Sign in with
Sign up | Sign in
Your question
Solved

Why did Windows 7 install system files on my secondary internal hard drive?

Last response: in Storage
Share
August 24, 2012 6:10:45 AM

My computer has a Seagate 500 GB SATA internal hard drive which has the operating system on it, and also a secondary 80 GB internal Seagate IDE hard drive which I've been dragging files onto as a backup. I wanted to format this 80 GB drive to get a fresh start and use Windows Backup to backup my files. Windows 7 will not format the drive, and it does not see the drive as a backup location because apparently during the clean install of the operating system, Windows put system files onto this secondary drive. Disk Management reports the operating system drive (the 500 GB one) as "Disk 1-Boot, Page File, Crash Dump, Primary Partition. It reports the secondary drive (the 80 GB one I would like to use with Windows Backup) as "Disk 0-System, Active, Primary Partition". Would I most likely have to disconnect the secondary drive and do another clean install of Windows 7, so it puts all files onto the main hard drive and not involve the secondary drive, so I can format the secondary drive and use Windows Backup? Or is there another way to correct this problem without doing a clean install? Thank you for any help!

Best solution

a c 228 $ Windows 7
a c 371 G Storage
August 24, 2012 11:51:02 AM

I beleive that you can disconnect the second drive (80GB) and run a reapir install.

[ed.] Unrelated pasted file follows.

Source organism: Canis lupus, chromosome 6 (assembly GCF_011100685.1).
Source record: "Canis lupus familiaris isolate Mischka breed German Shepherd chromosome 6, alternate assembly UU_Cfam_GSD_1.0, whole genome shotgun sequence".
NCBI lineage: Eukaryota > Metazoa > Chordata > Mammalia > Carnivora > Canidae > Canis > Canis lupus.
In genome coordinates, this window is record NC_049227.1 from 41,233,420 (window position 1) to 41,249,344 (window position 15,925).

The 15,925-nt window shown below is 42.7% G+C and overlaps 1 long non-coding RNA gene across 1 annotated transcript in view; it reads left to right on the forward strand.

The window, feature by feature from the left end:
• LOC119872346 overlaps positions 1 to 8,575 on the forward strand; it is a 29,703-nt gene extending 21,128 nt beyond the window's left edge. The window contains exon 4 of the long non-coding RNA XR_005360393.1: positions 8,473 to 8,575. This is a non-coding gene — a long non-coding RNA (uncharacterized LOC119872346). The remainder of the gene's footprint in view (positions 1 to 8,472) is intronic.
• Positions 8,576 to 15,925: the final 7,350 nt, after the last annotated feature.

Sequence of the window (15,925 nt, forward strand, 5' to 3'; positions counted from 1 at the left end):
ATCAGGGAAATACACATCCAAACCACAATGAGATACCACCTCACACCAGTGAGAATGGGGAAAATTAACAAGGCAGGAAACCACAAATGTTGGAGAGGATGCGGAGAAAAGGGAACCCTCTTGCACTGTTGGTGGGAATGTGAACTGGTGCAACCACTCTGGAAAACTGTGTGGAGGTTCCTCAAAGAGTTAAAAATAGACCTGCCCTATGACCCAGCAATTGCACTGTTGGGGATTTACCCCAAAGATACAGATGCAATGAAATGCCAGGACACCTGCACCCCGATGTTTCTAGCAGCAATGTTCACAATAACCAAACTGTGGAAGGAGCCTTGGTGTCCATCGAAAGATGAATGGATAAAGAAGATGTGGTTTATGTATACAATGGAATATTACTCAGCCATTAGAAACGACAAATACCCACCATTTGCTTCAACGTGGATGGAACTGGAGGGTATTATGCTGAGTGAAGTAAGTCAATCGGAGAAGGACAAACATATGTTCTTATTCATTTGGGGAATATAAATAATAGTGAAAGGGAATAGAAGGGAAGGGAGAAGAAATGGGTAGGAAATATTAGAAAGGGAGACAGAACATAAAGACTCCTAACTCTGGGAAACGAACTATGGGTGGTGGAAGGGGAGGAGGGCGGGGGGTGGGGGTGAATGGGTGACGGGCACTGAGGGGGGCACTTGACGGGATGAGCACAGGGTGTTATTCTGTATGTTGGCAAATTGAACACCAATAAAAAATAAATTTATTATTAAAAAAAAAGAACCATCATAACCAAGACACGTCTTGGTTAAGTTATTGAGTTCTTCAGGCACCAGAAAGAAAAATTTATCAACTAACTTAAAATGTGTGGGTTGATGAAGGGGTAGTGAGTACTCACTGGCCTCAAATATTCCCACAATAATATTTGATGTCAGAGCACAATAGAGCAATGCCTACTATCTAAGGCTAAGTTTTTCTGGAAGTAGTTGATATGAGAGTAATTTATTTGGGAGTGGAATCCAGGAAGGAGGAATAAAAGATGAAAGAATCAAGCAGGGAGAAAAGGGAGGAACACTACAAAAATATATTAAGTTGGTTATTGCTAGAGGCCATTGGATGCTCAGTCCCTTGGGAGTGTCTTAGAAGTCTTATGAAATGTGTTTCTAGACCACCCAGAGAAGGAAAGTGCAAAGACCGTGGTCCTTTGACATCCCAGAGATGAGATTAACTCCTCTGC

Windows tends to split it's loader and OS onto different drives which usually ends up causing the problem you are now running into. When installing a windows OS, it's best to only have the drive you want windows on connected to the system. This forces windows to use just one drive. After the install is finished, then you can connect any remaining drives.
Share
August 24, 2012 12:33:48 PM

Best answer selected by randomslider.
m
0
l
August 24, 2012 12:37:58 PM

Hawkeye22 said:
I beleive that you can disconnect the second drive (80GB) and run a reapir install.

Windows tends to split it's loader and OS onto different drives which usually ends up causing the problem you are now running into. When installing a windows OS, it's best to only have the drive you want windows on connected to the system. This forces windows to use just one drive. After the install is finished, then you can connect any remaining drives.



Thanks very much for that info. I'll try to run the repair with the 2nd drive disconnected, and I'll let you know. I surely do appreciate your help and advice!
m
0
l
Related resources
!